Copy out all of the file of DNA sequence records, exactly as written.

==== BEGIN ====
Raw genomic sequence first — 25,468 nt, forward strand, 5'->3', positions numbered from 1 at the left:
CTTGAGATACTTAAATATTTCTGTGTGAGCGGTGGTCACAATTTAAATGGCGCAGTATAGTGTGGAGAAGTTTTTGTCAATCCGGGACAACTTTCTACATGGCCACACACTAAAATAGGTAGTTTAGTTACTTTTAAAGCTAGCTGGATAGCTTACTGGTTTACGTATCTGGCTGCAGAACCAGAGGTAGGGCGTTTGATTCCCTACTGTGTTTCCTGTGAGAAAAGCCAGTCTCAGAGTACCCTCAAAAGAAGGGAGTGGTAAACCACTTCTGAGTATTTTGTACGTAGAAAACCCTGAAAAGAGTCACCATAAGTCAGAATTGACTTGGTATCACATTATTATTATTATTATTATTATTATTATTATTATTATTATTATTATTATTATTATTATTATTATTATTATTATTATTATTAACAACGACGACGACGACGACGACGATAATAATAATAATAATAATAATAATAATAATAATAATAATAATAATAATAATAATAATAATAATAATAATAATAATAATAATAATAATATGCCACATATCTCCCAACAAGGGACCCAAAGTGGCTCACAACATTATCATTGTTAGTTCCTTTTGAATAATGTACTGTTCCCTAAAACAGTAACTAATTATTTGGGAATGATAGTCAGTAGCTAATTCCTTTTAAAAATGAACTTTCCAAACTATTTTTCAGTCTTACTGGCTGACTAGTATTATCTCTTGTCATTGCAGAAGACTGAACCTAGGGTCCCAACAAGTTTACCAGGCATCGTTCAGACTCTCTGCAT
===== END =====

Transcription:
Raw genomic sequence first — 25,468 nt, forward strand, 5'->3', positions numbered from 1 at the left:
CTTGAGATACTTAAATATTTCTGTGTGAGCGGTGGTCACAATTTAAATGGCGCAGTATAGTGTGGAGAAGTTTTTGTCAATCCGGGACAACTTTCTACATGGCCACACACTAAAATAGGTAGTTTAGTTACTTTTAAAGCTAGCTGGATAGCTTACTGGTTTACGTATCTGGCTGCAGAACCAGAGGTAGGGCGTTTGATTCCCTACTGTGTTTCCTGTGAGAAAAGCCAGTCTCAGAGTACCCTCAAAAGAAGGGAGTGGTAAACCACTTCTGAGTATTTTGTACGTAGAAAACCCTGAAAAGAGTCACCATAAGTCAGAATTGACTTGGTATCACATTATTATTATTATTATTATTATTATTATTATTATTATTATTATTATTATTATTATTATTATTATTATTATTATTATTATTAACAACGACGACGACGACGACGACGATAATAATAATAATAATAATAATAATAATAATAATAATAATAATAATAATAATAATAATAATAATAATAATAATAATAATAATAATAATATGCCACATATCTCCCAACAAGGGACCCAAAGTGGCTCACAACATTATCATTGTTAGTTCCTTTTGAATAATGTACTGTTCCCTAAAACAGTAACTAATTATTTGGGAATGATAGTCAGTAGCTAATTCCTTTTAAAAATGAACTTTCCAAACTATTTTTCAGTCTTACTGGCTGACTAGTATTATCTCTTGTCATTGCAGAAGACTGAACCTAGGGTCCCAACAAGTTTACCAGGCATCGTTCAGACTCTCTGCAT